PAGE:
The plan was developed by the Missouri Department of Conservation with help from conservation partners, resource agencies, landowners and local communities.
The strategy is simple. Focus resources in the few remaining locations in the state with the right type of habitat for prairie chickens. Greater prairie chickens require large expanses of open, diverse grassland with very few trees on the landscape. In recent years, most of this habitat type has declined or disappeared completely because of urbanization, changes in agriculture practices, improper grassland management and woody encroachment. Today the Department estimates there are fewer than 500 prairie chickens scattered in small flocks in southwest, west-central and northwest Missouri. The greater prairie chicken recovery plan is a strong conservation effort that will benefit not only greater prairie chickens, but also other grassland wildlife that have declined significantly over the past couple decades. The plan focuses on improving open grassland habitat on public and private land within select areas, better known as grassland focus areas. The goal is to protect and restore tallgrass prairie, control invasive plants, cut down trees and hedgerows to expand open vistas, and improve grassland management practices on pasture and hay land.
The combination of better grassland management, prairie restoration and tree removal will definitely improve habitat conditions for greater prairie chickens and other grassland birds. Wildlife-friendly practices that will benefit prairie chickens will also benefit bobwhite quail and cottontail rabbits. Better grassland management and prairie restoration will provide better nesting habitat. Prairie restoration and pasture conversion to native grasses and legumes will provide greater plant diversity that will produce additional food and cover for grassland wildlife. Grasslands recently disturbed by prescribed fire or proper grazing will create ideal brooding cover by providing adequate overhead cover and easy movement for young quail and prairie chickens. Both nesting and brooding cover are two of the three important habitat components needed to support bobwhite quail. The third, woody escape cover, will be created when trees and hedgerows are cut and dropped (basically edge feathering).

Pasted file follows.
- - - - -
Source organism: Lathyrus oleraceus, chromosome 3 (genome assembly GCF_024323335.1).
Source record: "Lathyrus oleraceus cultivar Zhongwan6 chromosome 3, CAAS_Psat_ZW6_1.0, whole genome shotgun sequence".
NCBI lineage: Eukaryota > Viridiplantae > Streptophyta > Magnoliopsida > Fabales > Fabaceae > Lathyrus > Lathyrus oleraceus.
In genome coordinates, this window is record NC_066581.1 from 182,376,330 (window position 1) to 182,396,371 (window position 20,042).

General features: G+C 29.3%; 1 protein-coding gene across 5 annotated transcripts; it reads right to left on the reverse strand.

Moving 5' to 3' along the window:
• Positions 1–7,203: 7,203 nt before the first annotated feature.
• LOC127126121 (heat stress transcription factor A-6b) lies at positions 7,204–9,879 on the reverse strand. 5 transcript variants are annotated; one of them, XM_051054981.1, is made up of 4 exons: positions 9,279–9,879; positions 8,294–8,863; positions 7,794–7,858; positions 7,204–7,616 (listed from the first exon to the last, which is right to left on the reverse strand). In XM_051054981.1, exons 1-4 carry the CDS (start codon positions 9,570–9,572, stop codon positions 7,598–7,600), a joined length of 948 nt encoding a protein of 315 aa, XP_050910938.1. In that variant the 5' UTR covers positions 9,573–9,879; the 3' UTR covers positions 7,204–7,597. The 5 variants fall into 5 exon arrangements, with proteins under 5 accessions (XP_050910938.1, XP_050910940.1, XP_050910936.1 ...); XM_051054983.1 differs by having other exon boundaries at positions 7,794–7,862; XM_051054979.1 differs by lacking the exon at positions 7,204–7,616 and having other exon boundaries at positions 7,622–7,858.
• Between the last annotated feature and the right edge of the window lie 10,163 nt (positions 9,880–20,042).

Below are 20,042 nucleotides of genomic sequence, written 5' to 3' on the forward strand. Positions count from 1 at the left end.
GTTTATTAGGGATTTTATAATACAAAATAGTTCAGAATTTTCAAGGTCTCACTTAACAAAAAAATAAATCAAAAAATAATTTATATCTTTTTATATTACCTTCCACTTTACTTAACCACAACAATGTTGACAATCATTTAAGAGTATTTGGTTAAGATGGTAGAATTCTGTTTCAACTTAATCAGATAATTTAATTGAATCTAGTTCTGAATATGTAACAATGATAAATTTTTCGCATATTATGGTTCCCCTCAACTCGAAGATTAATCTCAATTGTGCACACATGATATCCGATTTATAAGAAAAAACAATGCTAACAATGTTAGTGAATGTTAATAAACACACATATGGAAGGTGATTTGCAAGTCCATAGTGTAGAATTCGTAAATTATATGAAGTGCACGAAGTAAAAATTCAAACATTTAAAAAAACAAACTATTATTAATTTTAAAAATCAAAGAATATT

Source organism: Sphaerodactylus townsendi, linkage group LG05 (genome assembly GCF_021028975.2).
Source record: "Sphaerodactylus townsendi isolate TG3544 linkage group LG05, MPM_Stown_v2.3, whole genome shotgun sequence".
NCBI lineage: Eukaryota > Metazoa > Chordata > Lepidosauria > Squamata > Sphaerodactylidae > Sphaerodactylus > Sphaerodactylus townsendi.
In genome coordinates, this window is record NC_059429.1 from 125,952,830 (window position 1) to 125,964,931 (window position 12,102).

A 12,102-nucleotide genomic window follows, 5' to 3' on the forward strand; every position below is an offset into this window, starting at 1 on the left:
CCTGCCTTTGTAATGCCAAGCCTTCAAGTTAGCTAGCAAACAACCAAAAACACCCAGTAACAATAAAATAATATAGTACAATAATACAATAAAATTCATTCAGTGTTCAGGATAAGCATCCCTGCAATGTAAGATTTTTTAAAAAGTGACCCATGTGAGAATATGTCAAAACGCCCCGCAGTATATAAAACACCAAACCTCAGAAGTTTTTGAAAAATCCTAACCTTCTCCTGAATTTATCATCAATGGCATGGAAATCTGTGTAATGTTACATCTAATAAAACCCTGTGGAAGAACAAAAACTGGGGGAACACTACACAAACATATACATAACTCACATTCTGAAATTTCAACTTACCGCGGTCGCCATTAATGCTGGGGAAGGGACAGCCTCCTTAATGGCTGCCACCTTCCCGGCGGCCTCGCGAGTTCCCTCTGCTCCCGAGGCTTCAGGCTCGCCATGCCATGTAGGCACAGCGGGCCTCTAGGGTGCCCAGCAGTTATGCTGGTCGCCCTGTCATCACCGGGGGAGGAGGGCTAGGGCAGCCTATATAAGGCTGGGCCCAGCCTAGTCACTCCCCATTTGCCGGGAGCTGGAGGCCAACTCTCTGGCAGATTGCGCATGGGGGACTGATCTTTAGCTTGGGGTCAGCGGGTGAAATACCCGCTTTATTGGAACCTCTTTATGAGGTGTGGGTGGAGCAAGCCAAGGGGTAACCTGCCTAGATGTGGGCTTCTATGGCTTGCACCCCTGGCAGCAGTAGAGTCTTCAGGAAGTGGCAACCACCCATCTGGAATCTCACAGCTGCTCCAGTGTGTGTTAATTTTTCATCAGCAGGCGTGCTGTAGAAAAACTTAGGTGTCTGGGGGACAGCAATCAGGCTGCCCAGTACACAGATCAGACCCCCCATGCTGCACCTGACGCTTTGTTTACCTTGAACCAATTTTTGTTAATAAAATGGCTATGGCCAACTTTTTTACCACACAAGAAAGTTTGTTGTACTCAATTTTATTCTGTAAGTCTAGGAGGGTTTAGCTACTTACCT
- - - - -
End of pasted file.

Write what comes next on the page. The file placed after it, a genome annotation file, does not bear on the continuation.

The work done for the greater prairie chicken will result in some pretty good bobwhite quail and rabbit habitat. What’s good for prairie chickens is generally good for quail.